The costs of osteoporosis are not just financial however. A hip or spine fracture often leads to extended or even permanent pain, immobility and/or disability, requiring continuing medical treatment. The impact on lifestyle can be devastating; during the first 12 months after a hip fracture more than half of people who could walk unaided prior to the fracture will subsequently be unable to walk independently, while 55% of patients will require assistance at home and a third will experience difficulty sleeping due to pain8. Indeed, research has shown that 80% of older women would rather die than experience the reduced quality of life that inevitably follows a serious hip fracture and subsequent admission to a nursing home9.
 
Figure 1 – Typical changes in bone mineral density with age
 
Graphic courtesy of National Osteoporosis Society (www.nos.org.uk)
 
 
WHAT CAUSES OSTEOPOROSIS? Although we don’t yet fully understand the disease process, there are a number of factors that are known to increase the risk of developing osteoporosis. These include:
 
• Genetic makeup - Twin and family studies suggest that osteoporosis has a large genetic component10,11; • Poor nutrition – there is a wealth of evidence to suggest that diets low in calcium (the main bone mineral) and vitamin D (which stimulates calcium uptake into body tissues) are associated with an increased risk of developing osteoporosis in later life; • Lack of exercise – being physically inactive is a major risk factor for developing osteoporosis. This is because vigorous physical activity is very effective at stimulating the uptake of calcium into bones, thereby helping to build bone mass in earlier years, and reducing the loss of bone mass in later years12; • Alcohol and smoking - An alcohol intake of more than 2 units per day increases the risk of an osteoporotic fracture13, while smokers also have a significantly increased risk of having a fracture 14; • Menopausal changes in women - During the menopause the ovaries produce lower levels of the female hormone estrogen, which is essential for bone health. After the menopause the rate of bone loss accelerates, increasing the risk of osteoporosis15.
 
The good news is that while you can’t change your genetic makeup or age, you can considerably reduce your risk of developing osteoporosis by improving your lifestyle. If you are not already, one of the most powerful ways to do this is to become much more physically active.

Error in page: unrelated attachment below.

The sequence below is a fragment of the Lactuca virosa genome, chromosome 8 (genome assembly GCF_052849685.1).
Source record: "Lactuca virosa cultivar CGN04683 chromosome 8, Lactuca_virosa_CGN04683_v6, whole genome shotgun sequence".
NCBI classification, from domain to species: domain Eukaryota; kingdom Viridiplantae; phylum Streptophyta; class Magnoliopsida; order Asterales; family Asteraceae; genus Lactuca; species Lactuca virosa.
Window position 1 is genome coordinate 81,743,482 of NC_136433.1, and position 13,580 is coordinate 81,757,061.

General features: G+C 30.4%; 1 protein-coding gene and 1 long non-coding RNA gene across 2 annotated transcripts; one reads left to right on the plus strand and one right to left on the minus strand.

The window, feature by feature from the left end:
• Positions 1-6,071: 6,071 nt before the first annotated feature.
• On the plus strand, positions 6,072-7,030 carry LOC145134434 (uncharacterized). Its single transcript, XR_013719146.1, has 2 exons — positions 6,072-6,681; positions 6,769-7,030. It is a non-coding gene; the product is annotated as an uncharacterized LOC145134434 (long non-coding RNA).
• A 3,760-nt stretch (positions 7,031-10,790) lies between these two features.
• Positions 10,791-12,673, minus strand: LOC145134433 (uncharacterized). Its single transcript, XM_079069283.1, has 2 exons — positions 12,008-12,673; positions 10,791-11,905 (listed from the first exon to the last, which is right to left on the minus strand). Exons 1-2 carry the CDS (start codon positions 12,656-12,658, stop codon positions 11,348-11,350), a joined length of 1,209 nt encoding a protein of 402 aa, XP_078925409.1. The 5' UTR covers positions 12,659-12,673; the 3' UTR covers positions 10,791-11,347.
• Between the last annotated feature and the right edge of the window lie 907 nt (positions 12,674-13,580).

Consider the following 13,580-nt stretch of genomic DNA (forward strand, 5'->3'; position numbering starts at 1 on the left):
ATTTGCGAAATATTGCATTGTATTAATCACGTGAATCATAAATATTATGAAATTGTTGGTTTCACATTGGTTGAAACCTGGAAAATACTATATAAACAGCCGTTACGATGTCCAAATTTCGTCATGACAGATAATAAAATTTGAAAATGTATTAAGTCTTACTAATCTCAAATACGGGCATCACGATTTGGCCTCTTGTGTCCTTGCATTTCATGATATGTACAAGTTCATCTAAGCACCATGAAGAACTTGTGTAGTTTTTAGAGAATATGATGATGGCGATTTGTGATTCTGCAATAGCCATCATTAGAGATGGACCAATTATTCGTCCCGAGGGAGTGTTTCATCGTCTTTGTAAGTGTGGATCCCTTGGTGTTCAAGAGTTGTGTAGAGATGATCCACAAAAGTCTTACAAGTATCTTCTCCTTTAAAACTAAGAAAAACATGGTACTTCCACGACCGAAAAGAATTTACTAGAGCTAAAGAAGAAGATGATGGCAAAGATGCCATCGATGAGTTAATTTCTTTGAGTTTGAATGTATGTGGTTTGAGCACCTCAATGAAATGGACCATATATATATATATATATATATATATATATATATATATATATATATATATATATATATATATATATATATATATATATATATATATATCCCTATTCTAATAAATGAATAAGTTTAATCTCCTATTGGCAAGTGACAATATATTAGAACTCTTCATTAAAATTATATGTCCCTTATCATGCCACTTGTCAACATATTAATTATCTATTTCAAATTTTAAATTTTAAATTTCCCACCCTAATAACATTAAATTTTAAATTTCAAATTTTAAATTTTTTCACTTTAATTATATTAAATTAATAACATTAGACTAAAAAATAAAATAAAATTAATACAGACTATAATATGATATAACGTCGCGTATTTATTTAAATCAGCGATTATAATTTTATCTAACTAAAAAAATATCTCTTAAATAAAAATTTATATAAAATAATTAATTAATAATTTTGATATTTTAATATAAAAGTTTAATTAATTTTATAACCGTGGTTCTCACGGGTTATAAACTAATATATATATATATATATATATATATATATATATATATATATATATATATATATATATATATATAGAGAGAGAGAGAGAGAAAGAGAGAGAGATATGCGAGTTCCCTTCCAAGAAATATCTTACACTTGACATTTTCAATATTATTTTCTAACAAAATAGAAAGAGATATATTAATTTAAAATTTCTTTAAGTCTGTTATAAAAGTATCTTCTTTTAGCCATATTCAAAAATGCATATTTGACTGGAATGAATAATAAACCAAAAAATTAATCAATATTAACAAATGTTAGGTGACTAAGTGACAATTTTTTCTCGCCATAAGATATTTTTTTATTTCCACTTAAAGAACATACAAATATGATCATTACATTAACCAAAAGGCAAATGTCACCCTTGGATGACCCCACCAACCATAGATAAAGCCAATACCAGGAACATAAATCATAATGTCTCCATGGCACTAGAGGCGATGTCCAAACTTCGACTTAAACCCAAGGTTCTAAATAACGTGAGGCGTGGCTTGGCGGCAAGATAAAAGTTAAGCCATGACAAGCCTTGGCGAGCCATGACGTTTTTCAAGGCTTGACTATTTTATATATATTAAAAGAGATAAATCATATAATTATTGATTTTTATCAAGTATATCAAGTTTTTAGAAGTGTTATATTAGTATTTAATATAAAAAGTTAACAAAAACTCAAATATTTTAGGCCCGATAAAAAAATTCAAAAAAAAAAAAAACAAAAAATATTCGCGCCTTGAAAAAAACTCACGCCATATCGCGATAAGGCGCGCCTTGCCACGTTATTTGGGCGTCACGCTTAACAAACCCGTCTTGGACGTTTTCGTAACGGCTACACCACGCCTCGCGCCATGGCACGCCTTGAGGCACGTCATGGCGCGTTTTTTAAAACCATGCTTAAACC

ROLE OF EXERCISE IN OSTEOPOROSIS PREVENTION When you’re physically activity, mechanical loads are transmitted to the bones in two ways; through gravitational forces ( ie the weight-bearing loading transmitted through bones) and through muscular pull (the forces transmitted by muscles to bones they’re attached to when you contract those muscles). These effects however are localised; if you want to build bone strength in your femur (main thigh bone), you need to exercise in way that either stresses the femur with gravitational or muscular contraction forces, or even better, both! This explains why for example, in ‘one-handed’ sports such as tennis, the bone mineral density (BMD) in the dominant arm is much higher than in the other arm.

 Research has shown that the higher the muscular and impact load (gravitational) forces, the higher the BMD produced; so for example, gymnasts whose sport requires high loadings and impacts tend to have higher BMDs than endurance runners16. By contrast, research suggests that those who participate in sports with plenty of muscular motion, but without substantial loading ( eg
 swimming) do not achieve the high BMDs of sports with higher loading17. There’s also evidence that activities that develop strength (such as weight training) are particularly effective at producing high BMDs in the hip and spine18,19.
 
Muscle strength and muscle mass also appear to be an important determinant of BMD. Studies have shown that the strength of hip abductor muscles is a strong predictor of hip BMD in both pre and post-menopausal women (more strength = higher BMD)20. There are two likely reasons why this is so; larger, stronger muscles are able to exert more loading forces on the bones they attach to; secondly, larger muscle masses are associated with higher body weight, which thus increases the gravitational loading on bones.